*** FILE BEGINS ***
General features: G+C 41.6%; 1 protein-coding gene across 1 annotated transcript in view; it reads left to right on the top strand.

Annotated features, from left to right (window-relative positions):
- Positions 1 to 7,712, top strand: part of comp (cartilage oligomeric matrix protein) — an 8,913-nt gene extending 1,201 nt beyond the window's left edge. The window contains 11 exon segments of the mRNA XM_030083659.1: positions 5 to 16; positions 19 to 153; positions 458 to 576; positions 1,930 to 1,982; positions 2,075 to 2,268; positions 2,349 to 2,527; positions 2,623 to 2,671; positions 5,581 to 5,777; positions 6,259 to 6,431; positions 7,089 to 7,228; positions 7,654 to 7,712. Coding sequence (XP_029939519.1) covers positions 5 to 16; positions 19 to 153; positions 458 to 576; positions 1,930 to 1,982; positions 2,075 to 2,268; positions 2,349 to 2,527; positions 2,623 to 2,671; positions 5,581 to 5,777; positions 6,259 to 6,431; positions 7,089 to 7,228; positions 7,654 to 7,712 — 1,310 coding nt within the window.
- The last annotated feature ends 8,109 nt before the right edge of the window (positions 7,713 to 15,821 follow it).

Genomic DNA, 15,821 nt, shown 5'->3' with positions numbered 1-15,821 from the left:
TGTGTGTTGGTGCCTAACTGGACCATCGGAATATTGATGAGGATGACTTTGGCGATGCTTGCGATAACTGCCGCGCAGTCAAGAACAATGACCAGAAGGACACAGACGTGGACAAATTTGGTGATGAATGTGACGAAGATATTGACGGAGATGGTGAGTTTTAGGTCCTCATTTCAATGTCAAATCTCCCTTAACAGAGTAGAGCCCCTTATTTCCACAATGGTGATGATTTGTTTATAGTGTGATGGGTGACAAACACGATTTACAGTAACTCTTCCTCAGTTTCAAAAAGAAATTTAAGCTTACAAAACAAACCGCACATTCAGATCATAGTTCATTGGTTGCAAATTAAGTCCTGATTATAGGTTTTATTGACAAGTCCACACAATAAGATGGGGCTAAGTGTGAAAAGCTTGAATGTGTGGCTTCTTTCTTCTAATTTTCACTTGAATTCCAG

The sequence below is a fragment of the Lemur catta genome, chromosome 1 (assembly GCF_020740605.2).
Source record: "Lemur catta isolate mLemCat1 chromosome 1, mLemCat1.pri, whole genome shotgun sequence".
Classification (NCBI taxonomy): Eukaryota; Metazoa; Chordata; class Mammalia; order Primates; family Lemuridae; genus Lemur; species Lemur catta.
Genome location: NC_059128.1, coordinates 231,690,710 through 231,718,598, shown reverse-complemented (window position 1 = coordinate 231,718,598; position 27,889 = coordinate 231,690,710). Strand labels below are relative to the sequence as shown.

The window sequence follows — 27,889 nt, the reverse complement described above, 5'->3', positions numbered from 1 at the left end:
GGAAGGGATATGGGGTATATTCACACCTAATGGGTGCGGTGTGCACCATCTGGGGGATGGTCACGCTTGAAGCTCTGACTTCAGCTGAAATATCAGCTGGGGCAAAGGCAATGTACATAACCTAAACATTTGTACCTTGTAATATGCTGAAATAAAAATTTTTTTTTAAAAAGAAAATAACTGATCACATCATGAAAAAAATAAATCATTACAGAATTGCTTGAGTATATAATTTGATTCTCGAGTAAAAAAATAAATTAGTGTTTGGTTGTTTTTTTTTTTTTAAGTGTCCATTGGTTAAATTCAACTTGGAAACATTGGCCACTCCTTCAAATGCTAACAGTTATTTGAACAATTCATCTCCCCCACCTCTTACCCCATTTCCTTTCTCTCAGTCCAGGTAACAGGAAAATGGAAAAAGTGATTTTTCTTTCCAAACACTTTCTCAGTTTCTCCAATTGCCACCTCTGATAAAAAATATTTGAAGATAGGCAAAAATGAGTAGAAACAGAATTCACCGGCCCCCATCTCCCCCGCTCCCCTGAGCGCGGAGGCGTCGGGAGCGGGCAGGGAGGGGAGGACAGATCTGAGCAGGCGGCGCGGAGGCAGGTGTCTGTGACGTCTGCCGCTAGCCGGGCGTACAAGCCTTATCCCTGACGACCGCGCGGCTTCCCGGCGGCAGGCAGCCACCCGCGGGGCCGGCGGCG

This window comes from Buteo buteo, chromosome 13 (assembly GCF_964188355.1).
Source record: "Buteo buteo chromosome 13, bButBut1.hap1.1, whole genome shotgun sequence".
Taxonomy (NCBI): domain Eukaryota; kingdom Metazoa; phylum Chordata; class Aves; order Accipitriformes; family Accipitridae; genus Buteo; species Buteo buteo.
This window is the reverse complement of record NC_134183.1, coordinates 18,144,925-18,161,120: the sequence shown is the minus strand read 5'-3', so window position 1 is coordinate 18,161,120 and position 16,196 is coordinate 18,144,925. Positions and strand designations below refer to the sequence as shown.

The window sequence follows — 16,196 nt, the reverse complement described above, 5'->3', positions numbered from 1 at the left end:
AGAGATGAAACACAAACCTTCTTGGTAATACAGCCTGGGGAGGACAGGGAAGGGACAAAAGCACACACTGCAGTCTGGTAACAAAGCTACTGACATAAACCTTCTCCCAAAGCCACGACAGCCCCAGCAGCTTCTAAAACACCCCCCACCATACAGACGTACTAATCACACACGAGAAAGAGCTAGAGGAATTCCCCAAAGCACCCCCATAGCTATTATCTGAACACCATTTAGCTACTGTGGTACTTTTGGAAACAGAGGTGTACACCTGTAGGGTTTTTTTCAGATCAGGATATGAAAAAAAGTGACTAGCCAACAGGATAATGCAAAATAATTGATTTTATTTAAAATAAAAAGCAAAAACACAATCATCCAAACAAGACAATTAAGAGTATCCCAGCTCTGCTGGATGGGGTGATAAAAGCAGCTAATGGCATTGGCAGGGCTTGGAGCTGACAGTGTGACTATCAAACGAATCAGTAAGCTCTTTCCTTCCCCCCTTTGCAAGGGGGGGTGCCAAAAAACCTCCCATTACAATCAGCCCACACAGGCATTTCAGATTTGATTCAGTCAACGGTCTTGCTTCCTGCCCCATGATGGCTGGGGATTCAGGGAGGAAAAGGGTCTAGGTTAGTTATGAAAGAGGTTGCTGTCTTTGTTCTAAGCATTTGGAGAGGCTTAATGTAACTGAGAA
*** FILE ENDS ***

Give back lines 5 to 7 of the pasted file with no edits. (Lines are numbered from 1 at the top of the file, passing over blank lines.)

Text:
Genomic DNA, 15,821 nt, shown 5'->3' with positions numbered 1-15,821 from the left:
TGTGTGTTGGTGCCTAACTGGACCATCGGAATATTGATGAGGATGACTTTGGCGATGCTTGCGATAACTGCCGCGCAGTCAAGAACAATGACCAGAAGGACACAGACGTGGACAAATTTGGTGATGAATGTGACGAAGATATTGACGGAGATGGTGAGTTTTAGGTCCTCATTTCAATGTCAAATCTCCCTTAACAGAGTAGAGCCCCTTATTTCCACAATGGTGATGATTTGTTTATAGTGTGATGGGTGACAAACACGATTTACAGTAACTCTTCCTCAGTTTCAAAAAGAAATTTAAGCTTACAAAACAAACCGCACATTCAGATCATAGTTCATTGGTTGCAAATTAAGTCCTGATTATAGGTTTTATTGACAAGTCCACACAATAAGATGGGGCTAAGTGTGAAAAGCTTGAATGTGTGGCTTCTTTCTTCTAATTTTCACTTGAATTCCAG

The sequence below is a fragment of the Lemur catta genome, chromosome 1 (assembly GCF_020740605.2).